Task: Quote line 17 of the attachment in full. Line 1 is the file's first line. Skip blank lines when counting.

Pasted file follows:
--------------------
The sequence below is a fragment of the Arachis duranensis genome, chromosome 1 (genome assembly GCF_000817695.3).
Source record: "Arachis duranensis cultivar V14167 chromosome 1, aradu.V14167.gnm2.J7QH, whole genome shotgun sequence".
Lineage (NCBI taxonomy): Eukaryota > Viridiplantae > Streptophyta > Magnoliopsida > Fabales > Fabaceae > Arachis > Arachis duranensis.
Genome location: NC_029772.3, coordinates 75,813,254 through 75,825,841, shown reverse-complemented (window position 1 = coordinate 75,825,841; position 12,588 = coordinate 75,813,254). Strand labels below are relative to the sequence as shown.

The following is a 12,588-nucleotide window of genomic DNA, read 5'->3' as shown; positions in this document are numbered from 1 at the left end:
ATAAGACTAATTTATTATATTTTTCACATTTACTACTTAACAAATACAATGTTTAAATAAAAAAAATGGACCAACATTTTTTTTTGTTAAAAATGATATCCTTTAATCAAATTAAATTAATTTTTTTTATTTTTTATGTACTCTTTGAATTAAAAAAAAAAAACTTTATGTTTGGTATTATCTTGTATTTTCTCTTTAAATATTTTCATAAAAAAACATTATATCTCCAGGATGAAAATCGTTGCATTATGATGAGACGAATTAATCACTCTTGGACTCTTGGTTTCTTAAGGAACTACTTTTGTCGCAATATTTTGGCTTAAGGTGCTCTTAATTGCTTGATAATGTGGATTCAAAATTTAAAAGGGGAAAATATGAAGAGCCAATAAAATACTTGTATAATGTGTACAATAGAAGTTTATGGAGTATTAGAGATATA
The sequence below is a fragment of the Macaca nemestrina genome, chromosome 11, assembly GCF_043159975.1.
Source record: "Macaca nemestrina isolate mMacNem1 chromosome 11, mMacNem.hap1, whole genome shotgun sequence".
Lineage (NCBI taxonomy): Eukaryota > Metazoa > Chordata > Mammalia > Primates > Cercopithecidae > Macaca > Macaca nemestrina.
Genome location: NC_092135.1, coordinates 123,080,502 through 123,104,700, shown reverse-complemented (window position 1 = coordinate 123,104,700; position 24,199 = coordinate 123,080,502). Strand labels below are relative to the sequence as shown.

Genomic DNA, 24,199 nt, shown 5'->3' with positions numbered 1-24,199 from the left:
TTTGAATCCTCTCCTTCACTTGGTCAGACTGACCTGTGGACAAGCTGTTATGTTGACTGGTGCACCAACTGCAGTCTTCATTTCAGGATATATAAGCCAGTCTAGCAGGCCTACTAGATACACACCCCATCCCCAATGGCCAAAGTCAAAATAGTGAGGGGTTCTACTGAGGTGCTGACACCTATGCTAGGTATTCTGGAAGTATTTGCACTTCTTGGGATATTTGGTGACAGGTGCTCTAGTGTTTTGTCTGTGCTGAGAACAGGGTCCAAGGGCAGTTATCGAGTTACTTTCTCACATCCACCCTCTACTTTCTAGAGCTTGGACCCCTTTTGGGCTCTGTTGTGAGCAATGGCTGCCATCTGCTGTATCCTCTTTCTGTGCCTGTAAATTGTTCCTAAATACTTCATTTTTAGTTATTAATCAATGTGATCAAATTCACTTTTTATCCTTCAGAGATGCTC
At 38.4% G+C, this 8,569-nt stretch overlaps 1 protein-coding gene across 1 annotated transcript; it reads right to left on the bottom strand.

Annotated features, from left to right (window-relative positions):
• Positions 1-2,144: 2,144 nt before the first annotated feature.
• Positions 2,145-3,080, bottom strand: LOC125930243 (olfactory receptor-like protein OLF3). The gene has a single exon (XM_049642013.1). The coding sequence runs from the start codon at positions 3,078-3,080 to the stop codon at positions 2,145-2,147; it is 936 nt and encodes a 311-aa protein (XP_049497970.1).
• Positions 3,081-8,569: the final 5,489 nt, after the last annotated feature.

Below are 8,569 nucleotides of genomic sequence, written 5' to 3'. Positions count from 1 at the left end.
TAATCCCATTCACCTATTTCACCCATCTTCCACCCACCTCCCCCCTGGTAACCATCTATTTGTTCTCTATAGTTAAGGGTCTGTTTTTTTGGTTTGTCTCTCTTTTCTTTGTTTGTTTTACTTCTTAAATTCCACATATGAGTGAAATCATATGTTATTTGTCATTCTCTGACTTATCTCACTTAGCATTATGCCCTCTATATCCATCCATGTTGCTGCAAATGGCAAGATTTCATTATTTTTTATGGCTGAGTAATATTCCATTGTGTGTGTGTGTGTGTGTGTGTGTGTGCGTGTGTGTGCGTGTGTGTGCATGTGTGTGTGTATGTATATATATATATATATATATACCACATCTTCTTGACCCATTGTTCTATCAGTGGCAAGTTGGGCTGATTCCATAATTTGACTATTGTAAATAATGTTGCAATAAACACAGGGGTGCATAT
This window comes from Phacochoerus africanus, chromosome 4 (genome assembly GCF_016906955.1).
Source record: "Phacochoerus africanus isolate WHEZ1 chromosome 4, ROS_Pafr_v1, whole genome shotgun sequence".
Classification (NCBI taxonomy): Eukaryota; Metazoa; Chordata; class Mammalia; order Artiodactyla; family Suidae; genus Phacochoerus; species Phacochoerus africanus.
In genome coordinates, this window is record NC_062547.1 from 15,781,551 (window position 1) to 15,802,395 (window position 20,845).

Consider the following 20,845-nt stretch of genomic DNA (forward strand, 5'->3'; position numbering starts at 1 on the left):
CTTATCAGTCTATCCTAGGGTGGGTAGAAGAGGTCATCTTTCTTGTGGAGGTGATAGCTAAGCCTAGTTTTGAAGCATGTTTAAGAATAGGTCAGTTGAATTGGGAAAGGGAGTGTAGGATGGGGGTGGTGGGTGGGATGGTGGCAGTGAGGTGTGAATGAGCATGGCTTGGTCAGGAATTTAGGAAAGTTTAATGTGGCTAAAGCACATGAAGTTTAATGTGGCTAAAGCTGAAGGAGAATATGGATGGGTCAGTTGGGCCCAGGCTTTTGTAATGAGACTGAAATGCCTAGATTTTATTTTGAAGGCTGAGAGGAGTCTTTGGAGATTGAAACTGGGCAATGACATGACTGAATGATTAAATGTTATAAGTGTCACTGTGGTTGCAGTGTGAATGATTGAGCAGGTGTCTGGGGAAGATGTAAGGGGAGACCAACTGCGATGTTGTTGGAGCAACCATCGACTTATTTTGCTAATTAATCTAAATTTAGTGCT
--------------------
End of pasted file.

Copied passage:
• Positions 3,081-8,569: the final 5,489 nt, after the last annotated feature.